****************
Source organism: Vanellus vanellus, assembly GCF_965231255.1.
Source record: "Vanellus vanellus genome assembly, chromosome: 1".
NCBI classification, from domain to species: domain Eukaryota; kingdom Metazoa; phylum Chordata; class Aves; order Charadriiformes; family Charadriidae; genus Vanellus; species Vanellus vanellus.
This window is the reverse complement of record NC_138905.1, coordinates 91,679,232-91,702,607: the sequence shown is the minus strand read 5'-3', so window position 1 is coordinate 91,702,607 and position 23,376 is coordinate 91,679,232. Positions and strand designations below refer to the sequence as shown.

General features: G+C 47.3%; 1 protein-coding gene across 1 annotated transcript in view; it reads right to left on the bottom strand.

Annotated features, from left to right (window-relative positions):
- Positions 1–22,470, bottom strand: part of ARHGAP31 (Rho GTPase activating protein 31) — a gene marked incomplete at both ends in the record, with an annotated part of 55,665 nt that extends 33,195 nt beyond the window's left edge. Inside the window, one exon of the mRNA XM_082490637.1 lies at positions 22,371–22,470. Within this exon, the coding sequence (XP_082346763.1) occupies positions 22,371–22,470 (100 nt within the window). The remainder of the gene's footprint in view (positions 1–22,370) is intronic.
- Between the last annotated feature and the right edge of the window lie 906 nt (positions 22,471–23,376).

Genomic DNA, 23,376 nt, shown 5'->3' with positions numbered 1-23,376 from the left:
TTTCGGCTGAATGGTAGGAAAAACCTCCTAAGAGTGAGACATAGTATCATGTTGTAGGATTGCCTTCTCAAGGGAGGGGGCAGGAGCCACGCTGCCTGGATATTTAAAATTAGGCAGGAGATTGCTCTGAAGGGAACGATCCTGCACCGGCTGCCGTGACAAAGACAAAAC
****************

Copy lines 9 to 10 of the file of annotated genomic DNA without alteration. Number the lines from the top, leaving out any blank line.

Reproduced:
Genomic DNA, 23,376 nt, shown 5'->3' with positions numbered 1-23,376 from the left:
TTTCGGCTGAATGGTAGGAAAAACCTCCTAAGAGTGAGACATAGTATCATGTTGTAGGATTGCCTTCTCAAGGGAGGGGGCAGGAGCCACGCTGCCTGGATATTTAAAATTAGGCAGGAGATTGCTCTGAAGGGAACGATCCTGCACCGGCTGCCGTGACAAAGACAAAAC